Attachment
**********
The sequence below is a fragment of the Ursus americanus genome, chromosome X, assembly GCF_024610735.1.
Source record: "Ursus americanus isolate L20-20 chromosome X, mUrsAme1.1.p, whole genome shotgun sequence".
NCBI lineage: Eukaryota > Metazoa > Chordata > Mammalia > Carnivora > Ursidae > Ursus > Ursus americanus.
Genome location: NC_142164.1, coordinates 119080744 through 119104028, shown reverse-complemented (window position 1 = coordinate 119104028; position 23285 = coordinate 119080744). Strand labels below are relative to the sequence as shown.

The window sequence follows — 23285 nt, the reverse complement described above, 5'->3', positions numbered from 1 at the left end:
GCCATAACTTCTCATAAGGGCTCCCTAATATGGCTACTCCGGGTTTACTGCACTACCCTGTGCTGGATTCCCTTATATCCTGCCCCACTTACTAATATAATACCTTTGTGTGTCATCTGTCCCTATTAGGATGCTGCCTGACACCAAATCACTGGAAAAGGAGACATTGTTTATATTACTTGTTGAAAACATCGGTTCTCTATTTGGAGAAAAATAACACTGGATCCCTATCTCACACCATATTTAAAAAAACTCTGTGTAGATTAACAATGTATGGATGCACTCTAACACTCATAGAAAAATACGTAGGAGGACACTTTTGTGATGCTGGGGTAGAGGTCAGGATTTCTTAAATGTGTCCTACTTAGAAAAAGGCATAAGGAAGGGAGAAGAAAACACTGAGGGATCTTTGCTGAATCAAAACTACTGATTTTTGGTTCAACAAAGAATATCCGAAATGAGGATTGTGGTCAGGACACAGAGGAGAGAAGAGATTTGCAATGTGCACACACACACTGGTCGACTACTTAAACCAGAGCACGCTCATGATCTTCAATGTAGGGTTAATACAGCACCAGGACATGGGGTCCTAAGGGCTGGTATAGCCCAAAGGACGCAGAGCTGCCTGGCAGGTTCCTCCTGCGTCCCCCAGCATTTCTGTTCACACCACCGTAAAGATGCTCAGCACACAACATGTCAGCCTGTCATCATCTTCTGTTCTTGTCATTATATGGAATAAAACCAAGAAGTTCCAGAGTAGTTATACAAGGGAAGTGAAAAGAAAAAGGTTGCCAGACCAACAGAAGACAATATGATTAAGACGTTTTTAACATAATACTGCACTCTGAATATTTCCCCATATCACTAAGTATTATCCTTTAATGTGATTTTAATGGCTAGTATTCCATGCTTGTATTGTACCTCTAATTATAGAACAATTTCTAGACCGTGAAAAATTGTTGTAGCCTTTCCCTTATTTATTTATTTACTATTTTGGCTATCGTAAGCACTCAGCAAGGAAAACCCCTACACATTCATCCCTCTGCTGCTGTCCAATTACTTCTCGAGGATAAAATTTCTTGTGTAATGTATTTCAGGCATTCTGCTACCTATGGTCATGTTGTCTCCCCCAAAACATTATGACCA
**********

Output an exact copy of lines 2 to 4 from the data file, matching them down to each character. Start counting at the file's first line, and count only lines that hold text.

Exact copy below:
Source record: "Ursus americanus isolate L20-20 chromosome X, mUrsAme1.1.p, whole genome shotgun sequence".
NCBI lineage: Eukaryota > Metazoa > Chordata > Mammalia > Carnivora > Ursidae > Ursus > Ursus americanus.
Genome location: NC_142164.1, coordinates 119080744 through 119104028, shown reverse-complemented (window position 1 = coordinate 119104028; position 23285 = coordinate 119080744). Strand labels below are relative to the sequence as shown.